VIDEO: Making sense of ‘Linsanity’ and understanding Chinese moms
March 21, 2012 | Kristin Laird | Comments
“I have to confess I did go ‘Lin-sane’ for a short time,” said Robin Brown, senior vice-president of consumer insights at Environics Research Group, referring to the craze surrounding New York Knicks guard Jeremy Lin.
Brown was speaking at Marketing‘s Multicultural Marketing Conference in Toronto Tuesday to present exclusive research into youth in Canada, China, Korea and India – and how it is changing the marketing environment.
The hype around Lin (despite the team’s recent six-game losing streak) demonstrates how connected and influential today’s Asian youth population really is, he said. He cited three underlying factors behind Linsanity:
It was Asian: The story helped ignite a sense of pride among the Chinese community, be they second or third generation.
It was global: The news of Lin’s success spread quickly and globally.
It was cross-cultural: Lin’s story resonated across cultures and beyond Chinese diasporas, said Brown. Chinese youth in North America saw a Chinese NBA star that excelled on the court and was accepted in the mainstream.
Campuses in North America, particularly those on the west coast, have an overwhelming number of Asian students, he said. Students are interacting with each other and sharing information across global diasporas groups, usually via social media channels such as Facebook.
The Environics 2012 Global Youth Survey found that young immigrants (those aged 15 to 29) have a high proportion of relatives and friends living overseas that they remain connected with.
Following Brown’s presentation, the conference continued with a case study from Kraft Canada. In recent years, the packaged goods company has increased its focus on Chinese and South Asian consumers.
By 2013, one in four Canadians will belong to a visible minority, according to statistics presented by Irene Daley, senior strategy manager, Kraft Canada. Right now, 75% of visible minorities are living in Ontario and British Colombia, 40% of which are either Chinese or South Asian. From a marketing perspective, these were the first two groups Kraft decided to target, said Daley.
Kraft wanted to increase its presence within these communities and increase penetration with multicultural consumers, she said.
Through research, Kraft learned that members from both cultures shared the desire to start a new and better life in Canada for themselves and their children.
Members of the Chinese and South Asian communities want to stay in touch with their cultural roots but at the same time embrace a new culture and heritage. As a result, many children become a hybrid of two cultures, said Daley.
Research also showed that these consumers struggled with making traditional food at home because they didn’t recognize the ingredients they needed in the grocery store.
Another obstacle: kids wanting pizza or the same types of food their friends were eating – something simple like a grilled cheese or Kraft Dinner, said Daley.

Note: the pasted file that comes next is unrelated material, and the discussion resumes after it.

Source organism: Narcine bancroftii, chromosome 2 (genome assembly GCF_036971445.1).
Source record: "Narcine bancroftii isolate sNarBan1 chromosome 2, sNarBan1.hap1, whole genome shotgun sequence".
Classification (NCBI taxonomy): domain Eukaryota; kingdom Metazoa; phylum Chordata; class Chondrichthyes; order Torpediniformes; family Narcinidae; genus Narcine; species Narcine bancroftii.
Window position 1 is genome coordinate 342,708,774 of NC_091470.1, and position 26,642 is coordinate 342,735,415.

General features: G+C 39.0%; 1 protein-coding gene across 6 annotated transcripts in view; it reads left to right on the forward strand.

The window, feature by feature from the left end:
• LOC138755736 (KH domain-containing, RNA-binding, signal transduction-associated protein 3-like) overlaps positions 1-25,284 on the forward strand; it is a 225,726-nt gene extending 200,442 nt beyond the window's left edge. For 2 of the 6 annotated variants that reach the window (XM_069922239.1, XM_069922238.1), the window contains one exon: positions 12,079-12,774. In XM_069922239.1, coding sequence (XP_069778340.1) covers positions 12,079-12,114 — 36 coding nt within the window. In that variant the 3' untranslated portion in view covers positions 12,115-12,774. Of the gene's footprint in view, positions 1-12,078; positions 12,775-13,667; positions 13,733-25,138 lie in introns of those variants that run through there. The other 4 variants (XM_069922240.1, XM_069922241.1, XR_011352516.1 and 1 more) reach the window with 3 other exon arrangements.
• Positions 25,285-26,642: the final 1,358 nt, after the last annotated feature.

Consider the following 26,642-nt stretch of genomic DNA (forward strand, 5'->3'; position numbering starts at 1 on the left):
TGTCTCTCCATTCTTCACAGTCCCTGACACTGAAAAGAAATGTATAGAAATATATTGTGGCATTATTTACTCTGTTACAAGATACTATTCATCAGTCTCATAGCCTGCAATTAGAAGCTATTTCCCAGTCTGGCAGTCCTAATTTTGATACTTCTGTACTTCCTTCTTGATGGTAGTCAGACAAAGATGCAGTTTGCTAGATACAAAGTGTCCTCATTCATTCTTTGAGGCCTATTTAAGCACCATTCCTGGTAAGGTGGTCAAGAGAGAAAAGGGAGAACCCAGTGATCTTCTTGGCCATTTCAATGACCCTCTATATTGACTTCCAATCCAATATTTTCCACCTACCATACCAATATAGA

In 2010, Kraft Canada took its findings and developed a multicultural marketing program aimed at the South Asian consumer. The company reached out to local chefs and cooking instructors to develop recipes that live on a dedicated website, KraftKaKhana.com.
The effort also included a magazine and print ads. In-store, Kraft ensured that grocery stores like T&T, for example, had the right product selection.
Aditi Burman, a senior promotions manager for Kraft Canada, said “a lot of ethnic retailers are hungry for our help to make sure that they have products consumers want.”
A year later, Kraft Canada launched a similar effort for the Chinese consumer. Kraft Canada worked with Kang & Lee Advertising to identify two sub segments within the Chinese market, explained Saul Gitlin, the agency’s EVP, strategic marketing services/new business.
The first: Working moms with hectic schedules who keep a traditional Chinese home but are receptive to Canadian culture and incorporating it into their lives.
The second: Full time mothers who are more focused on living within the Chinese culture and community. These women generally have more time to plan and prepare food.
Both subsets have a strong sense of pride and caring for their children is paramount, said Gitlin. “They’re really the consumer of the house and seeking the best in terms of quality, taste and convenience.”
Kraft Canada researched both groups through qualitative and quantitive research to develop specific campaign elements that would make the greatest impact, said Gitlin.
For instance, it was important to show members of the Chinese community not only how to make Chinese inspired recipes using Kraft products at KraftChineseCooking.com, but also to show them how to make something as basic as Kraft Dinner, said Burman.
Print executions recognized Chinese holidays and also demonstrated how Kraft products can be incorporated into every day lives, said Burman.
Tracking has found that awareness of Kraft has increased 40% since the launch of the Chinese focused initiatives, while 10% said they would recommend Kraft to family and friends.
Most recently Kraft Canada put together a Chinese calendar that includes recipes for every month and “showcases Canadian and Chinese holidays in the same place,” said Burman.
Many of the recipes in the calendar are Chinese inspired but also includes tips on how to cook a turkey for Canadian celebrations like Thanksgiving.